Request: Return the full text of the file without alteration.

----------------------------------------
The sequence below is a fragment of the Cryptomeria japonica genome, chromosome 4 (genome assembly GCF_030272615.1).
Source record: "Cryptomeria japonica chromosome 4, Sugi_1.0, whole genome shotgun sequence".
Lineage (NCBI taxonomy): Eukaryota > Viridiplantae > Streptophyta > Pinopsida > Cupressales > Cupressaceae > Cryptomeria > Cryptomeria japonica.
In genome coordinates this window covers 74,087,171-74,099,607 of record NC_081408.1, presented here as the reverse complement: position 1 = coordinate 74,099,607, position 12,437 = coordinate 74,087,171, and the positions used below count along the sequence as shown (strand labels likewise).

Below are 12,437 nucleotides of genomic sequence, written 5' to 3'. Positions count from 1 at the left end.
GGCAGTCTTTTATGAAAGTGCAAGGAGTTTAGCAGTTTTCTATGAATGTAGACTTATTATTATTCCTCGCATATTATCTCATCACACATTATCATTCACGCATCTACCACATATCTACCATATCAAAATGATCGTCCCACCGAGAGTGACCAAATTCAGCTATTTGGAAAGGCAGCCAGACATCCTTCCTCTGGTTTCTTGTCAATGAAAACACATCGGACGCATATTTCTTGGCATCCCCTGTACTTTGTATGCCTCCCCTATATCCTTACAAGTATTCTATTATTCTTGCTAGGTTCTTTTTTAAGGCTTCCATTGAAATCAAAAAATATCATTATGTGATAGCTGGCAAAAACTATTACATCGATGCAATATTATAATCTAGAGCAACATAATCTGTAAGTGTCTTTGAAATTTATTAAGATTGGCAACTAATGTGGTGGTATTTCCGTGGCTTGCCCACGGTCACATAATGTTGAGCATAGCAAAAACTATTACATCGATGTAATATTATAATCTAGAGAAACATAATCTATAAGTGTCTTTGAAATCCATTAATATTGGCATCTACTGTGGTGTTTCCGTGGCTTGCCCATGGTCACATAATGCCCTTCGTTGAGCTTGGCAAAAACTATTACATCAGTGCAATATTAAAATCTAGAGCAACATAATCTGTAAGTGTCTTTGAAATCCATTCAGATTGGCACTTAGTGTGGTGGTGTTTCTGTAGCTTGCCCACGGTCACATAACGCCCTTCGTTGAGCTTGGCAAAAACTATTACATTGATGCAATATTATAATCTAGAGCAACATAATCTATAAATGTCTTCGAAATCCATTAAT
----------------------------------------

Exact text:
The sequence below is a fragment of the Cryptomeria japonica genome, chromosome 4 (genome assembly GCF_030272615.1).
Source record: "Cryptomeria japonica chromosome 4, Sugi_1.0, whole genome shotgun sequence".
Lineage (NCBI taxonomy): Eukaryota > Viridiplantae > Streptophyta > Pinopsida > Cupressales > Cupressaceae > Cryptomeria > Cryptomeria japonica.
In genome coordinates this window covers 74,087,171-74,099,607 of record NC_081408.1, presented here as the reverse complement: position 1 = coordinate 74,099,607, position 12,437 = coordinate 74,087,171, and the positions used below count along the sequence as shown (strand labels likewise).

Below are 12,437 nucleotides of genomic sequence, written 5' to 3'. Positions count from 1 at the left end.
GGCAGTCTTTTATGAAAGTGCAAGGAGTTTAGCAGTTTTCTATGAATGTAGACTTATTATTATTCCTCGCATATTATCTCATCACACATTATCATTCACGCATCTACCACATATCTACCATATCAAAATGATCGTCCCACCGAGAGTGACCAAATTCAGCTATTTGGAAAGGCAGCCAGACATCCTTCCTCTGGTTTCTTGTCAATGAAAACACATCGGACGCATATTTCTTGGCATCCCCTGTACTTTGTATGCCTCCCCTATATCCTTACAAGTATTCTATTATTCTTGCTAGGTTCTTTTTTAAGGCTTCCATTGAAATCAAAAAATATCATTATGTGATAGCTGGCAAAAACTATTACATCGATGCAATATTATAATCTAGAGCAACATAATCTGTAAGTGTCTTTGAAATTTATTAAGATTGGCAACTAATGTGGTGGTATTTCCGTGGCTTGCCCACGGTCACATAATGTTGAGCATAGCAAAAACTATTACATCGATGTAATATTATAATCTAGAGAAACATAATCTATAAGTGTCTTTGAAATCCATTAATATTGGCATCTACTGTGGTGTTTCCGTGGCTTGCCCATGGTCACATAATGCCCTTCGTTGAGCTTGGCAAAAACTATTACATCAGTGCAATATTAAAATCTAGAGCAACATAATCTGTAAGTGTCTTTGAAATCCATTCAGATTGGCACTTAGTGTGGTGGTGTTTCTGTAGCTTGCCCACGGTCACATAACGCCCTTCGTTGAGCTTGGCAAAAACTATTACATTGATGCAATATTATAATCTAGAGCAACATAATCTATAAATGTCTTCGAAATCCATTAAT